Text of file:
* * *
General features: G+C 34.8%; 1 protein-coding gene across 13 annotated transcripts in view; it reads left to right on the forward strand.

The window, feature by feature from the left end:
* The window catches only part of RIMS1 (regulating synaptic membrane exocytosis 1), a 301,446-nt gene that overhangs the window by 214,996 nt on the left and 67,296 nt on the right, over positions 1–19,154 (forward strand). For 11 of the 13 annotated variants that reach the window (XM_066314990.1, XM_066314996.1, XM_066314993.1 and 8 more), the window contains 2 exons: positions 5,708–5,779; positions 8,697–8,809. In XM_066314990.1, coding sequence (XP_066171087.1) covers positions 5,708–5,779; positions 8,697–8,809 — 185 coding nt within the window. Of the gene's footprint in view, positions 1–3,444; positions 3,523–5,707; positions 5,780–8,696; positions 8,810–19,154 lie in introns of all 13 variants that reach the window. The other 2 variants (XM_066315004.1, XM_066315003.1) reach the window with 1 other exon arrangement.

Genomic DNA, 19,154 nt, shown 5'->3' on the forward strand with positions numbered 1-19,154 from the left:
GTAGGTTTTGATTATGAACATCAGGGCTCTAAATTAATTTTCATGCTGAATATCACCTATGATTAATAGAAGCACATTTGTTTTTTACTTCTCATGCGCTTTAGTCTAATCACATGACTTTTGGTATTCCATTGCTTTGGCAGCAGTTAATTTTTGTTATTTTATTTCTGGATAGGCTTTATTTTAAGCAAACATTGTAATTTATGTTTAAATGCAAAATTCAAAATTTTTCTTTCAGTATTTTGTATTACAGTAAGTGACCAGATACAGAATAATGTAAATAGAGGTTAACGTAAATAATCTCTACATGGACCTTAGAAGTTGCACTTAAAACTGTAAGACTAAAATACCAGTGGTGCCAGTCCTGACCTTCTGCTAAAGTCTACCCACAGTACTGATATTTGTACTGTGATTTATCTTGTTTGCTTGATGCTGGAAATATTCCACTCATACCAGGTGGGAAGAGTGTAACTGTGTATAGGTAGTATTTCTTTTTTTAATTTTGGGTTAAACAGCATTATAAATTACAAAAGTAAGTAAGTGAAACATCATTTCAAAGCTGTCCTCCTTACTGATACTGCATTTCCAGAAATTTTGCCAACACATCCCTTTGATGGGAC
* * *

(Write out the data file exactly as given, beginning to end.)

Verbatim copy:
General features: G+C 34.8%; 1 protein-coding gene across 13 annotated transcripts in view; it reads left to right on the forward strand.

The window, feature by feature from the left end:
* The window catches only part of RIMS1 (regulating synaptic membrane exocytosis 1), a 301,446-nt gene that overhangs the window by 214,996 nt on the left and 67,296 nt on the right, over positions 1–19,154 (forward strand). For 11 of the 13 annotated variants that reach the window (XM_066314990.1, XM_066314996.1, XM_066314993.1 and 8 more), the window contains 2 exons: positions 5,708–5,779; positions 8,697–8,809. In XM_066314990.1, coding sequence (XP_066171087.1) covers positions 5,708–5,779; positions 8,697–8,809 — 185 coding nt within the window. Of the gene's footprint in view, positions 1–3,444; positions 3,523–5,707; positions 5,780–8,696; positions 8,810–19,154 lie in introns of all 13 variants that reach the window. The other 2 variants (XM_066315004.1, XM_066315003.1) reach the window with 1 other exon arrangement.

Genomic DNA, 19,154 nt, shown 5'->3' on the forward strand with positions numbered 1-19,154 from the left:
GTAGGTTTTGATTATGAACATCAGGGCTCTAAATTAATTTTCATGCTGAATATCACCTATGATTAATAGAAGCACATTTGTTTTTTACTTCTCATGCGCTTTAGTCTAATCACATGACTTTTGGTATTCCATTGCTTTGGCAGCAGTTAATTTTTGTTATTTTATTTCTGGATAGGCTTTATTTTAAGCAAACATTGTAATTTATGTTTAAATGCAAAATTCAAAATTTTTCTTTCAGTATTTTGTATTACAGTAAGTGACCAGATACAGAATAATGTAAATAGAGGTTAACGTAAATAATCTCTACATGGACCTTAGAAGTTGCACTTAAAACTGTAAGACTAAAATACCAGTGGTGCCAGTCCTGACCTTCTGCTAAAGTCTACCCACAGTACTGATATTTGTACTGTGATTTATCTTGTTTGCTTGATGCTGGAAATATTCCACTCATACCAGGTGGGAAGAGTGTAACTGTGTATAGGTAGTATTTCTTTTTTTAATTTTGGGTTAAACAGCATTATAAATTACAAAAGTAAGTAAGTGAAACATCATTTCAAAGCTGTCCTCCTTACTGATACTGCATTTCCAGAAATTTTGCCAACACATCCCTTTGATGGGAC